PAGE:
Politics & Entertainment

Apathy seemed to be the overwhelming winner of the November 4 election.  Only one in three eligible voters turned out in the 2014 mid-term elections, the lowest turnout since World War II.  Those voters who did cast their ballots seemed to send a strong message of dissatisfaction for the current state of politics and infighting in Washington, D.C. A common sentiment among voters of all political leanings was to stop the bickering and bring about real reform and economic progress.

Turnout among young voters was noticeably light, and other Democrat-leaning voters who aren’t necessarily happy with the current policies – but also not willing to cast a vote for the other party – stayed home. Taking advantage of the low turnout was the Republican Party, and the 2014 mid-elections brought about a shift back to a more conservative leadership in Washington. Republicans retook control of the Senate and increased their majority in the House of Representatives by at least 10 seats.

Where did entertainment fare in the wake of the elections? While a conservative movement sometimes spells closer scrutiny and tighter restrictions in media and entertainment, there were positives for the industry in the process. The good news for the industry during the election cycle was that a staggering $4 billion dollars was spent on the election, and a good chunk of it was spent on advertising. A number of outlets benefited from the hotly contested races in some 14 states – everything from radio, TV, direct mail, social media, production, design, talent and more.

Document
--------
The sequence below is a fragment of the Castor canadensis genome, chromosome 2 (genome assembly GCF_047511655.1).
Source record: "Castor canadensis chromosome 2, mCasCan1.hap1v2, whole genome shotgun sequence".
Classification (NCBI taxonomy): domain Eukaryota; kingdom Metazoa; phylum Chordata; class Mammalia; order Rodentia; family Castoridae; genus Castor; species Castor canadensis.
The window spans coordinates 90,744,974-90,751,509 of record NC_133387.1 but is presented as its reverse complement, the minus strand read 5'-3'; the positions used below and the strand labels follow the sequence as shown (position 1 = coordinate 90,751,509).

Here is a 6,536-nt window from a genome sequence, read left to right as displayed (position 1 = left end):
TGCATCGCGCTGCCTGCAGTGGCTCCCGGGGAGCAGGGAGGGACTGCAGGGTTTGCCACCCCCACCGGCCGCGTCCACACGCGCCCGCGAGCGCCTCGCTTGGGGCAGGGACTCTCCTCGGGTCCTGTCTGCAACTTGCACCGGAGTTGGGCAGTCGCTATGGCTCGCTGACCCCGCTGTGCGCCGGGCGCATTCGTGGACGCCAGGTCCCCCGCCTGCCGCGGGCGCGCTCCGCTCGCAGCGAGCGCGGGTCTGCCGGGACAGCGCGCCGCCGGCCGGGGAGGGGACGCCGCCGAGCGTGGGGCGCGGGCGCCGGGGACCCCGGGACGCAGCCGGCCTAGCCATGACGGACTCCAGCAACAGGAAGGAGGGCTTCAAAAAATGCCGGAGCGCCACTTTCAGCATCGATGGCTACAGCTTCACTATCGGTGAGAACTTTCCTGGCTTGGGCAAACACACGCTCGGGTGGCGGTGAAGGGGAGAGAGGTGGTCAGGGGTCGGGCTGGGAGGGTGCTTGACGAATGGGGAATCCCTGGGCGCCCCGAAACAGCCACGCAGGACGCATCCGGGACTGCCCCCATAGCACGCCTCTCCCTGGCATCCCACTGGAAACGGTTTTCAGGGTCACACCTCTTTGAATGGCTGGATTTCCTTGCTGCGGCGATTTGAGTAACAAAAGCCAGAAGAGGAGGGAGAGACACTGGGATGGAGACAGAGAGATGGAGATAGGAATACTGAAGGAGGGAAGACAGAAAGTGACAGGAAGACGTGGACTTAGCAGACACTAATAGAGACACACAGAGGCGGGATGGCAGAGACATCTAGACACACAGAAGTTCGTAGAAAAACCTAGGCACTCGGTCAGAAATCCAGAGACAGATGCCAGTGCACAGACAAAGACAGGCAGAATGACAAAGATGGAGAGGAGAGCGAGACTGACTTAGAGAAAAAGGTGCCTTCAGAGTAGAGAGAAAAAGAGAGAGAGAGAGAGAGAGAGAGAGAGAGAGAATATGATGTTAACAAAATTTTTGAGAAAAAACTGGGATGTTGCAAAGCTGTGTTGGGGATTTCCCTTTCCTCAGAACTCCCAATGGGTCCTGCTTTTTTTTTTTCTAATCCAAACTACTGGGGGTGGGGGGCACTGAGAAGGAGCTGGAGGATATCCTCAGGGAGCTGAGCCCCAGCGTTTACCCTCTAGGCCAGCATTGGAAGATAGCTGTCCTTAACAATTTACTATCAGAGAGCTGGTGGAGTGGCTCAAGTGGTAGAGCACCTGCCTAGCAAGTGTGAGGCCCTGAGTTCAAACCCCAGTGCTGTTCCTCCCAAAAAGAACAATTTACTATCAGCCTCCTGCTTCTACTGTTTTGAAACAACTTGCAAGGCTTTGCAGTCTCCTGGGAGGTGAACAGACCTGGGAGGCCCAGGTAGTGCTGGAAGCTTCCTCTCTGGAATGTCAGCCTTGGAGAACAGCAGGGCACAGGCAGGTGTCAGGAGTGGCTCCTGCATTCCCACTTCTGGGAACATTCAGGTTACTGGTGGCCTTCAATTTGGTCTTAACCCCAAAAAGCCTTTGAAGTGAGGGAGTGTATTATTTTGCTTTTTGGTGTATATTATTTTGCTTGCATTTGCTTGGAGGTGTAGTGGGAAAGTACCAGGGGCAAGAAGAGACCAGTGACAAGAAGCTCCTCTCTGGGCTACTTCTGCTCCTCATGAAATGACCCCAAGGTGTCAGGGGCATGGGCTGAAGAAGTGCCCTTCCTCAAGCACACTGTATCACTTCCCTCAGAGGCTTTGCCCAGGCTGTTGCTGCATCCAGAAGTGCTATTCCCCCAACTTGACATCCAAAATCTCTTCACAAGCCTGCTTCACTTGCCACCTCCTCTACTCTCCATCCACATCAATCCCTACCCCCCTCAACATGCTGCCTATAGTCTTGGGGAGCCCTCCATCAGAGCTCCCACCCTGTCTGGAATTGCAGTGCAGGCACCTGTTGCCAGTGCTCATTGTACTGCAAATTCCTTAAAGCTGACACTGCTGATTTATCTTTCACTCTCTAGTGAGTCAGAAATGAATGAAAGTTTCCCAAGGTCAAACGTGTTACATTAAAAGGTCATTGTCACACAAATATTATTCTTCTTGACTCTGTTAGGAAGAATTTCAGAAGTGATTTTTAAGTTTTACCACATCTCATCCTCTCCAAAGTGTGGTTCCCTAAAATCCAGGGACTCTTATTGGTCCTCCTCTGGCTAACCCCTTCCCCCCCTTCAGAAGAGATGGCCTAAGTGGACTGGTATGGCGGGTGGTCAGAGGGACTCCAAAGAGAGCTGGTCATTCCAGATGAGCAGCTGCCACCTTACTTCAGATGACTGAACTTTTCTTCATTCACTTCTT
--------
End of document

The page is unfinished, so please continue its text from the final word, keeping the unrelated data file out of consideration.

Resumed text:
While the nation’s capital may be known as the “Hollywood for ugly people,” the real Hollywood stayed relatively mum on candidate endorsements and inactive in political donations this cycle. Said to be saving their dollars and energy for the 2016 presidential race, many in the entertainment industry gave directly to individual candidates, and did so in smaller amounts than in the last mid-term election in 2010.

Of note in media circles this election cycle was the topic of net neutrality and the various candidates’ views on whether content providers should have to pay a premium to reach their users. Standing in the way of a free and unfettered Internet are media giants like Comcast and Verizon, which see dollar signs from bandwidth hogs like Netflix and others, and charge those content providers for faster streaming to end users.

All in all, the election results, which favored the Republicans, were tempered by the low turnout and voter apathy. The political landscape in Washington isn’t expected to have a measurable impact on entertainment. If anything, the resignation of many Americans that the next two years will likely reveal more gridlock and “politics as usual” will encourage consumers to disconnect from the daily news and plug into media and entertainment in droves. Movies, music, television and video games could be the beneficiaries of an increasingly frustrated and apathetic populace.

For those interested in entertainment careers, check out our database of music jobs, television jobs, movie jobs and more. 

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